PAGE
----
2021-03-18 00:31:28 UTC
She is best known for making nine appearances as a guest panelist on the CBS version of "What's My Line?" in 1966 and 1967.
She later appeared on a week's worth of episodes of the show's syndicated version in 1968.
Per IMDB, "In the 1970s, she delivered editorials for WCBS-TV (Channel 2) in New York under the name Sue Cott."
From TV Guide, July 23, 1966:
Since the death of Dorothy Kilgallen the previous November, the What’s My Line? crew from Goodson-Todman has been engaged in “The Great Woman Hunt,” a furious search for a permanent replacement for Kilgallen, who had been with the show since its inception in 1950. So far the seat has remained in the possession of a rotating cast of guest stars – everyone from Kitty Carlisle (a stalwart of Goodson-Todman’s To Tell the Truth) to Dr. Joyce Brothers, with magazine publisher Helen Gurley Brown, TV Guide critic Judith Crist, columnist Sheilah Graham, and actresses Joanna Barnes, Joan Fontaine and Dina Merrill thrown in. Even Muriel Davidson, the author of this article, has been considered for the list. It’s a tough gig, though, coming into a long-running show with a veteran cast – as host John Daly puts it, “If she doesn’t fit into our family, we’ll just freeze her out.”
At press time there are three clear contenders for the seat. There’s Phyllis Newman, another veteran of To Tell the Truth, married to legendary Broadway composer Adolph Green; charming, bubbly and very girlish (and I mean that as a compliment), always having to tilt her head upward slightly during the Mystery Guest segment so her mask wouldn’t fall off. Sue Oakland is a surprise finalist; married to TV producer Ted Cott (David Susskind’s cousin), she’s got both beauty and brains: “Besides being breath-takingly beautiful and gowned, she is a near-genius, with a Master’s degree in political science from Columbia University and with one lovely leg up on a Ph.D.* *Her Master’s was in the inside workings of the United Nations; her Doctoral dissertation was “The Function of Television on the Presidential Election Campaign of 1968."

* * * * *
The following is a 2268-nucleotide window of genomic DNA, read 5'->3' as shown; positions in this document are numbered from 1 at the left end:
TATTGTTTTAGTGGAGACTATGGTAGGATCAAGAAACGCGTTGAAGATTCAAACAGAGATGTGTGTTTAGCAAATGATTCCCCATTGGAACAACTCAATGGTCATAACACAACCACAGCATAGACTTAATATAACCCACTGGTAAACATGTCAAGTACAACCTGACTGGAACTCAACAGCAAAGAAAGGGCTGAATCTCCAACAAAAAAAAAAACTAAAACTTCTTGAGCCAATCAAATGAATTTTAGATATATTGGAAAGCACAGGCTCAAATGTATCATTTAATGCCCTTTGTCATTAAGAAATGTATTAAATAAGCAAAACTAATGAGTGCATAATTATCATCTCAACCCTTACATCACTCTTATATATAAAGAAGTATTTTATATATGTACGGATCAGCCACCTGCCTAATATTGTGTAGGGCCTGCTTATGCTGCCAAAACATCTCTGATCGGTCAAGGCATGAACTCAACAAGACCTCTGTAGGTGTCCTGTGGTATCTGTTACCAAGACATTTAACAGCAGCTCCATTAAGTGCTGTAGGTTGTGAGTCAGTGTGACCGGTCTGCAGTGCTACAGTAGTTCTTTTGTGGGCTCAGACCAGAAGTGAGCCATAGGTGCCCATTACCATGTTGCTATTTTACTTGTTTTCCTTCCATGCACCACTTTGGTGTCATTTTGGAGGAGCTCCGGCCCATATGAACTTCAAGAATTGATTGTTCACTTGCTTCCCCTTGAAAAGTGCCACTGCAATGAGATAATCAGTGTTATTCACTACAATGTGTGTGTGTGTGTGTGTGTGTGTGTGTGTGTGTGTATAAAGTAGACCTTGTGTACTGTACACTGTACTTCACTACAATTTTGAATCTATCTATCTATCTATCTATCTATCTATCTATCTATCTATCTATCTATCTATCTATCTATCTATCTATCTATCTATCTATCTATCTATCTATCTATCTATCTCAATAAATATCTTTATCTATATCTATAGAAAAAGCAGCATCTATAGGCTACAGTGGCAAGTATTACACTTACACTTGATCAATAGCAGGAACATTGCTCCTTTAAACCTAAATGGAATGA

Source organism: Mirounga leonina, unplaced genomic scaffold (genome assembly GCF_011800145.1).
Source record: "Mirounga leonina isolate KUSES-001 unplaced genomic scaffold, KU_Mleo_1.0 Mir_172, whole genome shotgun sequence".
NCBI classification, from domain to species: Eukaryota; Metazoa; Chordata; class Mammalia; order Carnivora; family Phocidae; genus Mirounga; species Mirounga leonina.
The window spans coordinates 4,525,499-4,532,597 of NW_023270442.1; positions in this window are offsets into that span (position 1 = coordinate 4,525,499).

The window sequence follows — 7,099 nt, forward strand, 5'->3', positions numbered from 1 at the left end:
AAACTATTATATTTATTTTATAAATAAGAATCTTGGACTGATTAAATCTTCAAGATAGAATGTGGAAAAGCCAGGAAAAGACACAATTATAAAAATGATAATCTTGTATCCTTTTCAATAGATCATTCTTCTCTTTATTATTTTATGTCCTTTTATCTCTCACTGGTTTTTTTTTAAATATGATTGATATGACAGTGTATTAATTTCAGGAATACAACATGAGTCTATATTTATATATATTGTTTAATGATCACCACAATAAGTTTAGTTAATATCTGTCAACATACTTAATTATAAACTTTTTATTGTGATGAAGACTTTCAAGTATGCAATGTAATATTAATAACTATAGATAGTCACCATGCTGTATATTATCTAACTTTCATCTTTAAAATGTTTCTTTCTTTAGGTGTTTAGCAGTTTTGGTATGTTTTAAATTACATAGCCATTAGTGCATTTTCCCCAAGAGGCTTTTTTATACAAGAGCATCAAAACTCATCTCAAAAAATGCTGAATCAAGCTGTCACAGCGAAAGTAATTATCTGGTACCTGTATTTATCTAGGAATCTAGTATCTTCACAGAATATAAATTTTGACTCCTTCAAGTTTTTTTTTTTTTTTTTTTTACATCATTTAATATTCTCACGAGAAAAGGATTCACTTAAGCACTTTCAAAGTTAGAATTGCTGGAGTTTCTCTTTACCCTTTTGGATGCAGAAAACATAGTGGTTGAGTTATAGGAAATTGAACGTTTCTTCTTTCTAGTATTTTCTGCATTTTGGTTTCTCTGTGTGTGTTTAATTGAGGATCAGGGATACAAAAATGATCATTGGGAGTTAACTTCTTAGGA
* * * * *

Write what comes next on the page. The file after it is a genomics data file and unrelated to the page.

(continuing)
And then there’s society columnist Suzy Knickerbocker, whose nameplate will eventually simply read “Suzy” rather than the letter-crunching “Miss Knickerbocker.”
WUNDERMAN--Suzanne. Emmy-winning TV personality died March 14, 2021 at age 86 from natural causes. Married first to TV/radio pioneer Ted Cott from 1956 to 1973 and then to direct marketing icon Lester Wunderman from 1975 to 2019. She was a model, actress, TV game show panelist, and Director of Editorials at WCBS-TV, winning a 1982 Emmy. She graduated high school at 15, got her B.A. from Barnard College at 18 and a master's and Ph.D. in political science from Columbia University. Survived by sons James, Thomas, and Patrick Cott, stepson Marc Wunderman, stepdaughter Karen Wunderman, and six grandchildren. No funeral will be held. In lieu of flowers, contributions may be made in her memory to High Ridge House in Riverdale, NY.
Published in New York Times on Mar. 17, 2021.